Final Fantasy X/X-2 Remaster for Nintendo Switch Review

final fantasy x x-2 switch remaster review

Final Fantasy X and Final Fantasy X-2 originally received a remaster way back in 2014 for the PS Vita, and the remastered edition has since made a gradual migration to other systems, including the PC and PS4. Now, alongside other Final Fantasy games coming to the Switch, the remastered port is making its way to the Nintendo Switch, with a few special perks for the handheld gaming system.

Final Fantasy X tells the story of Tidus, a pro Blitzball player who suddenly finds himself in a world called Spira, while Final Fantasy X-2 is its direct sequel that shifts its focus to Final Fantasy heroine Yuna. This remastered release also includes additional stories Final Fantasy X Eternal Calm, Final Fantasy X-2 Last Mission, and the Final Fantasy X Will audio drama.

For players of the original, it's clear from the opening cutscene of Final Fantasy X that the visuals have been greatly improved. Playable character models have been fully overhauled, rather than just being upscaled. During pivotal scenes, the faces of Tidus, Yuna, and their party members display believable emotion and look fantastic. Unfortunately, that's not true of every character model in the game.

ffx remaster switch yuna tidus besaid

Both Final Fantasy X and X-2 feature a huge cast of non-playable characters. These models have been touched up, but since these characters were modeled with far less detail than the core cast to begin with, they really show their age here. Witnessing conversations held between the bright-eyed, expressive core cast and the flat, textured facial features of NPCs take away from the experience as a whole, and serve as a constant reminder that this is a remaster of a pair of games that are rapidly approaching their 20th anniversaries.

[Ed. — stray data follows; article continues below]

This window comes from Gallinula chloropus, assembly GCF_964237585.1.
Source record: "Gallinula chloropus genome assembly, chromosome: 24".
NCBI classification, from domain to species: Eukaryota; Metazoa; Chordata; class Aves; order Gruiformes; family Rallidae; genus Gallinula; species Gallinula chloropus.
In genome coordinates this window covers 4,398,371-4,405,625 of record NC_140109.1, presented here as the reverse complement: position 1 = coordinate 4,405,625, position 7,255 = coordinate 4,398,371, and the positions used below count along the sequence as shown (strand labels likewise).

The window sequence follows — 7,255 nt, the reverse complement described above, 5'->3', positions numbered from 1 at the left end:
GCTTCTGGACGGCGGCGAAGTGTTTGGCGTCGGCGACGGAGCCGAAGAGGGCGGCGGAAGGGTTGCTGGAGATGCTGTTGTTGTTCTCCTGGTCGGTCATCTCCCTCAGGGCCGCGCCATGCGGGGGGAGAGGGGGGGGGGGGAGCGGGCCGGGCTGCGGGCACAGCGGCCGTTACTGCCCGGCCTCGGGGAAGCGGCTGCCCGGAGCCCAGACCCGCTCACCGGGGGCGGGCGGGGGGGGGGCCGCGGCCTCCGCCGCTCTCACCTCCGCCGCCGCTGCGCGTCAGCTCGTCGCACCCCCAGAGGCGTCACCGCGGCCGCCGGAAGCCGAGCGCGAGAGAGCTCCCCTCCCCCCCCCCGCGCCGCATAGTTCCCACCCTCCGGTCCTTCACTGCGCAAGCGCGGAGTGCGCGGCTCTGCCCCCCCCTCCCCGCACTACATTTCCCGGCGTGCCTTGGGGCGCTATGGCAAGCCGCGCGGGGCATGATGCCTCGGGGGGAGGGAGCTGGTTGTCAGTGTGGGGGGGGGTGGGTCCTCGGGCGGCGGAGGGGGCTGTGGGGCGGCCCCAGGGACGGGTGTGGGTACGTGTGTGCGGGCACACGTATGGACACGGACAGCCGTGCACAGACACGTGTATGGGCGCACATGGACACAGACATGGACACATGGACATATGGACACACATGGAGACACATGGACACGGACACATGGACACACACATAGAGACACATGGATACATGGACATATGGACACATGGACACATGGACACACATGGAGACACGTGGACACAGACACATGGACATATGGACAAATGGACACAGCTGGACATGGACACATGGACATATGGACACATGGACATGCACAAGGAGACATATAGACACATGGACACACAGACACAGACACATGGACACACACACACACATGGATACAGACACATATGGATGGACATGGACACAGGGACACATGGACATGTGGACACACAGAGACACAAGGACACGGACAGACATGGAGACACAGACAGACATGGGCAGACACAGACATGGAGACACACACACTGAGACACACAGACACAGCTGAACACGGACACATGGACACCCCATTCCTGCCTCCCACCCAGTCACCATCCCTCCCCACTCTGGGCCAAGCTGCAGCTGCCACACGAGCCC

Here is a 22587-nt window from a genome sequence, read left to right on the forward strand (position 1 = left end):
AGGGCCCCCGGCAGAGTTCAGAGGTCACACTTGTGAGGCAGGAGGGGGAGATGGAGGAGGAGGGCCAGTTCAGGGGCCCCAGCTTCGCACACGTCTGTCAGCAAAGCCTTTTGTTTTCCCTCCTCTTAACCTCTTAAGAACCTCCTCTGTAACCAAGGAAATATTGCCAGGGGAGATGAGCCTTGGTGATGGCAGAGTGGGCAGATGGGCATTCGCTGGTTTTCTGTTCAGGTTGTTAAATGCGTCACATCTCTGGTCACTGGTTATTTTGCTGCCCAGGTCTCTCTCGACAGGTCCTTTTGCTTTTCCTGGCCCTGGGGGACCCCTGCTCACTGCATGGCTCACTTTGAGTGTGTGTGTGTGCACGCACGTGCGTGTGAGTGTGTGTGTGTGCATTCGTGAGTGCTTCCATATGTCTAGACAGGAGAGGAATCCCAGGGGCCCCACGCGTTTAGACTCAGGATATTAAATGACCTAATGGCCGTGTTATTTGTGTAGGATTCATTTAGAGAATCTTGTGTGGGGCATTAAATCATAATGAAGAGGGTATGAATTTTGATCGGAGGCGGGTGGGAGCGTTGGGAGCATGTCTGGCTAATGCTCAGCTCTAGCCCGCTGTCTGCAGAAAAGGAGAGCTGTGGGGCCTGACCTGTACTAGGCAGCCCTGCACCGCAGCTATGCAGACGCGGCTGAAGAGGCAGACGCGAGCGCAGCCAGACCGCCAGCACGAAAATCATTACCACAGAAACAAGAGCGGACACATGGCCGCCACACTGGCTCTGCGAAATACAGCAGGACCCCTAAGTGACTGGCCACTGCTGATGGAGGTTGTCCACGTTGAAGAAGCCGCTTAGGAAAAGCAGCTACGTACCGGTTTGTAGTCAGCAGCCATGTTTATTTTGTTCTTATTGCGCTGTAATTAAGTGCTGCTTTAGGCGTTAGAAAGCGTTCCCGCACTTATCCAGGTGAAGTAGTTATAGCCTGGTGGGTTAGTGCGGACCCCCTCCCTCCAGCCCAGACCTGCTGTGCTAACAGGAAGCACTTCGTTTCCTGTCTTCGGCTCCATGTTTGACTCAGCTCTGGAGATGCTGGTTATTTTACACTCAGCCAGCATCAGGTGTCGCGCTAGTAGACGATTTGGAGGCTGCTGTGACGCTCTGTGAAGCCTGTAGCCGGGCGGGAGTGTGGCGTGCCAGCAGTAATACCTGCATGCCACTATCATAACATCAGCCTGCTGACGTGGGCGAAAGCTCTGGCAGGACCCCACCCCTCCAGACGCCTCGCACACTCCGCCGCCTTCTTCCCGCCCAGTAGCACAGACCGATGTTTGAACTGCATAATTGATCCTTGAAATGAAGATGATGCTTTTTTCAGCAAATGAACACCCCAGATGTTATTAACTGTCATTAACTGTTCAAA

The environments of Final Fantasy X and its sequel have been quite stunning since the game's original release, and the remaster touches them up with a nice coat of polish. The game still uses fixed camera positions, but there was a great deal of work that went into preparing the game for a widescreen display, and it looks great in both docked and handheld modes.

ffx-2 indoor environment switch remaster

The remastered version of these games have had varying additional features across the systems they've been released for. The Nintendo Switch version brings back the Quick Recovery functionality - which has only made an appearance once before, on the PS Vita. The system allows players to quickly and easily heal the entire party with magic or items while exploring, by easily swiping on the Switch's touch screen to access the menu. Unfortunately, players who prefer to play in docked mode are completely excluded from using this feature. This release also allows for controller button remapping, which might make one wonder why Square Enix didn't provide another way to access it, like with a press of the left thumb stick.

The Switch version is also missing some key functions that made it to the Final Fantasy X/X-2 Remastered PC release. In-game boosters that allow players to do things like skip random battles, boost the speed, and max out character skills are missing here. Perhaps the oddest decision made is that the Switch doesn't feature the PC version's auto-save functionality, which means players will have to face the old-school RPG grind of returning to their last save point if they lose a fight.

ffx 2 switch remaster yuna paine rikku

Thankfully, while there are some issues with the appearance and additional functionality of the game, the game itself plays beautifully, both in docked and handheld mode. Neither game exhibited any noticeable frame dropping, either while exploring or during battles. Loading screens are fairly frequent, but loading time itself tends to be short, so it doesn't detract from the experience much.

Overall, the Nintendo Switch edition is a great choice for anyone who is feeling nostalgic or hasn't picked up the game before. The Switch's visuals are on-par with the other remastered releases of Final Fantasy X/X-2, but with the added plus of custom controller binds and the Quick Recovery system. Gamers who want to play FFX and FFX-2 on the go have a great option here, but it's still not an ultimate release, as some of the PC perks didn't make it to this version.

Final Fantasy X/Final Fantasy X-2 Remastered launches April 16th for the Nintendo Switch. Game Rant was provided a code for this review.

Our Rating:

4 star out of 5 (Excellent)
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